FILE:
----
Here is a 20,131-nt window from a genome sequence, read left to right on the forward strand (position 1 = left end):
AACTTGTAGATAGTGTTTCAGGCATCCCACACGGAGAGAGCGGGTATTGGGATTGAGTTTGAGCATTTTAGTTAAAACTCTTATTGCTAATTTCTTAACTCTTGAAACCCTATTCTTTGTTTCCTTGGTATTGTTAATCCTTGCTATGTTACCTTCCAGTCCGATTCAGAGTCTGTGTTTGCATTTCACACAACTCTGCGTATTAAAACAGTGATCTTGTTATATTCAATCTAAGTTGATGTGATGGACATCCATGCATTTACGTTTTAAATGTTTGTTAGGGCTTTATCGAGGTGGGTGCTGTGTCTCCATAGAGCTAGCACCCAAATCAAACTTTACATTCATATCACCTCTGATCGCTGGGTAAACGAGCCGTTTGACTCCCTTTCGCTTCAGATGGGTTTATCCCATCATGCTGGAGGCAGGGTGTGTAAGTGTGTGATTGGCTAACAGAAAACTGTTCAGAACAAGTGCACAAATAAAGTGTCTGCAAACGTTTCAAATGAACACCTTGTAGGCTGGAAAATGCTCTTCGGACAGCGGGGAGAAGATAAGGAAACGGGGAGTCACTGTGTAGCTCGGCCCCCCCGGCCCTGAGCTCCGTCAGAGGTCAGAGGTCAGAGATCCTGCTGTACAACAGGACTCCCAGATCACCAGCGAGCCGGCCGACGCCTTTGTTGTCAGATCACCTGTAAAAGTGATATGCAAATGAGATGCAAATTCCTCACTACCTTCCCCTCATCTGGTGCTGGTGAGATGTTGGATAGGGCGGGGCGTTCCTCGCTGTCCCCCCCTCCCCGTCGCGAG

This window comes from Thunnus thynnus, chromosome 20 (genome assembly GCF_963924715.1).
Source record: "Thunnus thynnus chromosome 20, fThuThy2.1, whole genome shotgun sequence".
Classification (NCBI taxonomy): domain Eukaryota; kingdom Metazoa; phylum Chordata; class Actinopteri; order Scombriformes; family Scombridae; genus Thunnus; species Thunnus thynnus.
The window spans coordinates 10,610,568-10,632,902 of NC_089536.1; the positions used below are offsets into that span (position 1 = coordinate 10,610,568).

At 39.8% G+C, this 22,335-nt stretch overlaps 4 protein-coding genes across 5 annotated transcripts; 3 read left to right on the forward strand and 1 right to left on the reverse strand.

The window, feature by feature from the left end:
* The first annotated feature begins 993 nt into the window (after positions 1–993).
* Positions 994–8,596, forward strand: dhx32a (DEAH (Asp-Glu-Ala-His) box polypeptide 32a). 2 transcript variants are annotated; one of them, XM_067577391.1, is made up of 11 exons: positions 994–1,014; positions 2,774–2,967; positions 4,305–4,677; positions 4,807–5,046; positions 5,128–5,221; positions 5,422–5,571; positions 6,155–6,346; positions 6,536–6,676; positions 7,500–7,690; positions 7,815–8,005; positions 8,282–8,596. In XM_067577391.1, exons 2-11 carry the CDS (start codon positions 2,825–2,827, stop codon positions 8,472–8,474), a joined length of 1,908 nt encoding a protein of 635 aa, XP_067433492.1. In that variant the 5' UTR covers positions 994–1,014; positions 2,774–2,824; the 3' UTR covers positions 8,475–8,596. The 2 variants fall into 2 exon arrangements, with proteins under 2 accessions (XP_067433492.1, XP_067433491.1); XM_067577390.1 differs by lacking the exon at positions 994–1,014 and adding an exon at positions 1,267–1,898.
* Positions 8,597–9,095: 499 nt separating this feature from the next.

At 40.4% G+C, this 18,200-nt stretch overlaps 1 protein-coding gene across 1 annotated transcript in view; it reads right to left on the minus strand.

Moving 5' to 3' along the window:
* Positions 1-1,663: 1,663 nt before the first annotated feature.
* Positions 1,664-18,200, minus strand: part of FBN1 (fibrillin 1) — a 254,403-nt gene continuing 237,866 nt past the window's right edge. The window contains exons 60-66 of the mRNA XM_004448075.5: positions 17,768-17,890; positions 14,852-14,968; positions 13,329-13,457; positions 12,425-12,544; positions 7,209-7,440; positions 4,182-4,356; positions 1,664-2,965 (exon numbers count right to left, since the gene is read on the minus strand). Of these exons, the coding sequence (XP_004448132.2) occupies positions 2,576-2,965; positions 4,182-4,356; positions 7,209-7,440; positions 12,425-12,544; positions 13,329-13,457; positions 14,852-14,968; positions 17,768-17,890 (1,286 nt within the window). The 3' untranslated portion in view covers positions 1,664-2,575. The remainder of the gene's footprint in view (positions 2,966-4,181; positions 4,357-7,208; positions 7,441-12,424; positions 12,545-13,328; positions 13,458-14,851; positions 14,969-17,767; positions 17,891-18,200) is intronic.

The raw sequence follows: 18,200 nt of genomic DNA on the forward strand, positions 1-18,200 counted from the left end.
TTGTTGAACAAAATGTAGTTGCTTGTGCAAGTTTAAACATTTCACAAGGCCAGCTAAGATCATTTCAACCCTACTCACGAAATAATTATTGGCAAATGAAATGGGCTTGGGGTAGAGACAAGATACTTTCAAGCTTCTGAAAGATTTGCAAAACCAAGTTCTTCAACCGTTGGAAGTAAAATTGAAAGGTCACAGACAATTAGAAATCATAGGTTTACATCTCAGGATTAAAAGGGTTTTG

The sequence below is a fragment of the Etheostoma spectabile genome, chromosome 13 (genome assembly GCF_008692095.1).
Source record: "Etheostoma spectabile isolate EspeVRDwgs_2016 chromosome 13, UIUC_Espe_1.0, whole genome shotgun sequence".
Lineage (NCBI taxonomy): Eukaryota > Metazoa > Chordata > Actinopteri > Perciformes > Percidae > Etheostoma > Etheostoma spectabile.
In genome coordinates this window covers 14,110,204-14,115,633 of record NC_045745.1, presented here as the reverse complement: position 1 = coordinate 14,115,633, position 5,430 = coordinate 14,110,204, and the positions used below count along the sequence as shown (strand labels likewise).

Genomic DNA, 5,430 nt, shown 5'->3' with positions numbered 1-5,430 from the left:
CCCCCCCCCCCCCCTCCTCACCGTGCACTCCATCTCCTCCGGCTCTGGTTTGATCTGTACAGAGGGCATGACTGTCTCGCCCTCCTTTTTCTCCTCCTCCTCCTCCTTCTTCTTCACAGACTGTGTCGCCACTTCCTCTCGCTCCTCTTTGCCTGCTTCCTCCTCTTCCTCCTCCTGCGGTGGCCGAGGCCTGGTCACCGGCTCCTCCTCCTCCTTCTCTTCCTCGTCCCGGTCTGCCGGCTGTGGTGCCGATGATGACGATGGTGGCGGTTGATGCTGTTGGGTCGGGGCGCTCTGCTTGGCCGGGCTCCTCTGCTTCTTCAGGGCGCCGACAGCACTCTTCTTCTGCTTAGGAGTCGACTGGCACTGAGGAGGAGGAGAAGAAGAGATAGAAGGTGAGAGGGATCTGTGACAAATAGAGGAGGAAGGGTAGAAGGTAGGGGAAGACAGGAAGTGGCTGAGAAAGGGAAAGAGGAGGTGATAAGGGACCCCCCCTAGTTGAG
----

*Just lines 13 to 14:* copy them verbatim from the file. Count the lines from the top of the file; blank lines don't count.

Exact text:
Moving 5' to 3' along the window:
* Positions 1-1,663: 1,663 nt before the first annotated feature.